In Memory 2012 Bert Weedon

One of my guitar heroes, Bert Weedon, died in Friday April 2012. For most people he was famous for his ‘Play In A Day’ guitar tuition book which eventually went on to sell millions of copies and inspired the likes of Paul McCartney, John Lennon, George Harrison, Eric Clapton and Brian May to master some basic chords. On their first session with Bert’s manual, McCartney and Harrison learnt the chords D and A together. After that, well, history was made.

But I was always much more interested in his albums. Especially Top Rank Buy 026, ‘King Size Guitar’. Even though records were made of industrial strength vinyl in those far off days,  I nearly wore that record out. I was only five at the time and drove my mother nuts with repeated requests to play it again and again.

It would be nice to think that Bert went on to cut many more equally splendid albums, but alas, although there were many, by the time ‘Honky Tonk Guitar’ and ‘The Romantic Guitar of Bert Weedon’ were released, even I could tell that there was maybe something lacking in the good taste department. That said, Bert could play anything, and play it well. From rock and roll to romantic, from vintage tunes to country. He could play electric, acoustic, 12 string, it didn’t phase Bert one bit. He was Britain’s answer to Chet Atkins.

Bert Weedon was born in East Ham, London. on May 10th 1920, the youngest son of Bert and Elizabeth Weedon. Just as I wanted to listen to guitar from my very early childhood, Bert wanted to play it. When he was twelve years old he persuaded his father to buy him a  battered guitar off a stall in London's famous Petticoat Lane Street Market, for exactly 75p – or 15 shillings as it would have been then. And so began the career of one of Britain's most accomplished instrumental stars.

As a result of his solos on the early rock records. Bert was asked by Top Rank to make a record as a solo artist, and so Bert became the first British guitarist to get a solo record in the Hit Parade with "Guitar Boogie Shuffle".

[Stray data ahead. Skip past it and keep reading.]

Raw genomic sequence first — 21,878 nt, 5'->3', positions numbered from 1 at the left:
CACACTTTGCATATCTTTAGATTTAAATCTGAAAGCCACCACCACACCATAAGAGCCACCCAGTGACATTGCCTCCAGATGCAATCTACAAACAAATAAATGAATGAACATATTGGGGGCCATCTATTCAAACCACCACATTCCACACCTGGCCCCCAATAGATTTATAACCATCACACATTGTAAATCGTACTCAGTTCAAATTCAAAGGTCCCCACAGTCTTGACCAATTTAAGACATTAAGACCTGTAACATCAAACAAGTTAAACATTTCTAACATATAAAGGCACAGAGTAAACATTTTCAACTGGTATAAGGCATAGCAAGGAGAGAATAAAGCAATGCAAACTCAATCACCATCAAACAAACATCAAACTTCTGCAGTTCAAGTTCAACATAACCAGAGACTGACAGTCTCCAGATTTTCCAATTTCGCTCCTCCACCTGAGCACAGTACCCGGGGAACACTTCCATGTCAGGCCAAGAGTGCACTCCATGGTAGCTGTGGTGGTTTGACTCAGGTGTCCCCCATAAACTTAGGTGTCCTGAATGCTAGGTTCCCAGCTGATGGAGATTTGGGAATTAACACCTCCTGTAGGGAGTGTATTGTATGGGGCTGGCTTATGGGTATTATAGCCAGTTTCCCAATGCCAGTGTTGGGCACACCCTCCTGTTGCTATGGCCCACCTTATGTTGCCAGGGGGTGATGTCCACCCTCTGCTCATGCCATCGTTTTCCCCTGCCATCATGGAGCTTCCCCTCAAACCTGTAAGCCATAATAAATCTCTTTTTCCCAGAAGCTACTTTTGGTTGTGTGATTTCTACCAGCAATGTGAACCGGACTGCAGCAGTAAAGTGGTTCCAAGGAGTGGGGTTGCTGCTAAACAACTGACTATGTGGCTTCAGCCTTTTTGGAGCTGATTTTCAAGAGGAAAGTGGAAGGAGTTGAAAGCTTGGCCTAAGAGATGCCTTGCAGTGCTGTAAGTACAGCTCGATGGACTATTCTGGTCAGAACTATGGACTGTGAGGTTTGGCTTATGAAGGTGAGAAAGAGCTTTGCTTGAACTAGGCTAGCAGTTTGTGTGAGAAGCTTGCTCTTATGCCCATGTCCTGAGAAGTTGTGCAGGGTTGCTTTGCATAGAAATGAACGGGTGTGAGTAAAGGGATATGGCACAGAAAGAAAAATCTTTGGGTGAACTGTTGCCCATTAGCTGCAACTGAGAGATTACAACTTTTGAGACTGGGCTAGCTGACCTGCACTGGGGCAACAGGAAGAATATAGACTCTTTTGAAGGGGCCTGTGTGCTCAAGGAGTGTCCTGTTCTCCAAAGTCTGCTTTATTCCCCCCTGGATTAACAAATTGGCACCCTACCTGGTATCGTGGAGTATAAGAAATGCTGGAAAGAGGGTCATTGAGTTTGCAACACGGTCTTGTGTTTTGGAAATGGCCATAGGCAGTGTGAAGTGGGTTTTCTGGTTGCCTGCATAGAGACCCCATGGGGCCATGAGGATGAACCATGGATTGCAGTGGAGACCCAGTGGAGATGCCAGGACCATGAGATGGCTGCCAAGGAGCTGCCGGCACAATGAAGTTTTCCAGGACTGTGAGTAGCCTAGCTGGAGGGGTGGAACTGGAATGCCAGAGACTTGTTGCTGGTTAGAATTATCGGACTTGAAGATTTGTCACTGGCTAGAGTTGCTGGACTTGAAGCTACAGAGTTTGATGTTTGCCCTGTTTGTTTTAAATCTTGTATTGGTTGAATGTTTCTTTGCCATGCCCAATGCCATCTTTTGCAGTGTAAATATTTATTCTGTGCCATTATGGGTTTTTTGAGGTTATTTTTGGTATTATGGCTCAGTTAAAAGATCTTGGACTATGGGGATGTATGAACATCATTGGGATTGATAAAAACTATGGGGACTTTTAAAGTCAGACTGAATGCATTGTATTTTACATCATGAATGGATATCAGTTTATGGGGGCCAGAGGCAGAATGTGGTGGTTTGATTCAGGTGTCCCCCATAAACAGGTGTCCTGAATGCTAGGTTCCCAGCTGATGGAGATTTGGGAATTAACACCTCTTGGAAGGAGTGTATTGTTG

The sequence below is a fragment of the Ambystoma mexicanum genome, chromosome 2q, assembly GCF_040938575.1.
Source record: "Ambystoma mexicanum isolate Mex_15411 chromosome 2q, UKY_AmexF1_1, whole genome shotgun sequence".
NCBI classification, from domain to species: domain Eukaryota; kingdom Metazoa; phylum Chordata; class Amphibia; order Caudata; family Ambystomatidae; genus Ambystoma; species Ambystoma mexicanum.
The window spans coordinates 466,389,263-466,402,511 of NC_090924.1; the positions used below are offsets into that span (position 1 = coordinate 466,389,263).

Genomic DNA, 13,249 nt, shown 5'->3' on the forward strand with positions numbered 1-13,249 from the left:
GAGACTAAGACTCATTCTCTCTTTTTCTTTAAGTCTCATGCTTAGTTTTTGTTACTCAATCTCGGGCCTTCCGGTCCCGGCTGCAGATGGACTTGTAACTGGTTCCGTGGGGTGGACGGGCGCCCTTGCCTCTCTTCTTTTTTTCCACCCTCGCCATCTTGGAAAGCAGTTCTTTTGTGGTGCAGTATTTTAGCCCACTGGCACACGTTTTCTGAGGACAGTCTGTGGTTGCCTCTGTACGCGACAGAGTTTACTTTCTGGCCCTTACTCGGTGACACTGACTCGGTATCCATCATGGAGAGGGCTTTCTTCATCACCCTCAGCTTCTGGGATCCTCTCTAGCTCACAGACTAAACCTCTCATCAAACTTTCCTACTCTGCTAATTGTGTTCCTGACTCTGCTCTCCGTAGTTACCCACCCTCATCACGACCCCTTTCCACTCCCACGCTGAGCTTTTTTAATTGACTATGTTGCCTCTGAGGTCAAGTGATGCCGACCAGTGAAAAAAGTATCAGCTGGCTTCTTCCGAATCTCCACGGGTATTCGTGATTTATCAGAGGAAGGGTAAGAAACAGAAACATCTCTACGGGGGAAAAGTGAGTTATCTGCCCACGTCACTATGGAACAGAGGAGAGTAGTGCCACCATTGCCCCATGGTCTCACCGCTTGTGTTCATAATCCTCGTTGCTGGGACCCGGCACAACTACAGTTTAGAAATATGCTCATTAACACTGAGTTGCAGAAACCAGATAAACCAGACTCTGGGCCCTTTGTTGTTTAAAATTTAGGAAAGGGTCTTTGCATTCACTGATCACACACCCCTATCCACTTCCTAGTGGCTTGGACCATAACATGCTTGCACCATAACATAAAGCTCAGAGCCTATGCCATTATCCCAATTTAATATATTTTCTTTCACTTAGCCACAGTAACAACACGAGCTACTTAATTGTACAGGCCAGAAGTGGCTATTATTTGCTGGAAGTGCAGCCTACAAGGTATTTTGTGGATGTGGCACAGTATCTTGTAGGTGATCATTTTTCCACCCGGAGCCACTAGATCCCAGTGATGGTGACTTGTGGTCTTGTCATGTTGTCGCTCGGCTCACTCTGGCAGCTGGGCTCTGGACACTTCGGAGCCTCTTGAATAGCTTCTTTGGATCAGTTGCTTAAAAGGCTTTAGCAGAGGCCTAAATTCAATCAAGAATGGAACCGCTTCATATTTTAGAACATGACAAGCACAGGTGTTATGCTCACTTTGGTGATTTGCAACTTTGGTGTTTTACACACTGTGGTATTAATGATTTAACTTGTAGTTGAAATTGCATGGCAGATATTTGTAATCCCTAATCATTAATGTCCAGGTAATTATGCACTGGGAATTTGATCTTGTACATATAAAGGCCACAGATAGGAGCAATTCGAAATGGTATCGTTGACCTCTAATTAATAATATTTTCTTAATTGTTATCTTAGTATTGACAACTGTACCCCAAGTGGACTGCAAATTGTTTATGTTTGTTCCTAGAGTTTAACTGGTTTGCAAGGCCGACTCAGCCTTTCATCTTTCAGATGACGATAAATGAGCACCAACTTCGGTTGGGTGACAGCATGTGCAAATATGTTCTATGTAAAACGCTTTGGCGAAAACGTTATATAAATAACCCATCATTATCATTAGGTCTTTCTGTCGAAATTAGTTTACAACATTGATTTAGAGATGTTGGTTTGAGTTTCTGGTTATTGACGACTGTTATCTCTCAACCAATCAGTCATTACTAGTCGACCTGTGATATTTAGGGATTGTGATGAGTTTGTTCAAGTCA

He was about as unlikely a rock and roll star as Bill Haley. He was old fashioned even before he became outdated. In his 40s, clad in conservative suits and tweed jackets with a Brylcreemed short do, he was an anachronism in the 60’s, and I knew it, long before I knew what an anachronism was.
He had huge hits with "Apache". "Nashville Boogie". "Ginchy". "Sorry Robbie" "Tokyo Melody". to mention but a few. "Bert Weedon remembers Jim Reeves" (I suppose there are people out there who can still remember Jim Reeves) sold over 250,000 

Bert’s "22 Golden Guitar Greats" reached the No 1 spot in the Album Charts, and he once again made history by becoming the first solo guitarist to reach the coveted top of the Hit Parade - receiving both Gold and Platinum L.P.'s for his record breaking sales of over one million copies.

With the coming of rock and roll, Bert was soon in great demand. Early rock singers such as Tommy Steele, Marty Wild, Laurie London, Cliff Richard, Adam Faith and Billy Fury all asked for Bert to play on their records. His virtuosity in all fields of music also enabled him to accompany such artists as Frank Sinatra, Tony Bennett, Rosemary Clooney, Nat King Cole, Judy Garland and many top British stars, while at the other end of the music scale he played for Gigli, Paul Robeson and many others. 

Sadly Bert quickly got shoved out of the way once the Beatles and the Rolling Stones had mastered enough chords. Incidentally, Keith Richards and Brian Jones mastered the guitar by half starving themselves to death in a run-down Chelsea flat with no central heating, just practicing day in and day out.
It’s highly unlikely that any modern guitarists learn from Bert Weedon’s ‘Learn In A Day’ book these days, but my hope is that some of his better bargain bin records might be re-released so that a younger generation can at least discover where rock and roll guitar in Britain really began. Rest in peace Bert, you’re a genuine guitar hero.

Biographical details borrowed and adapted from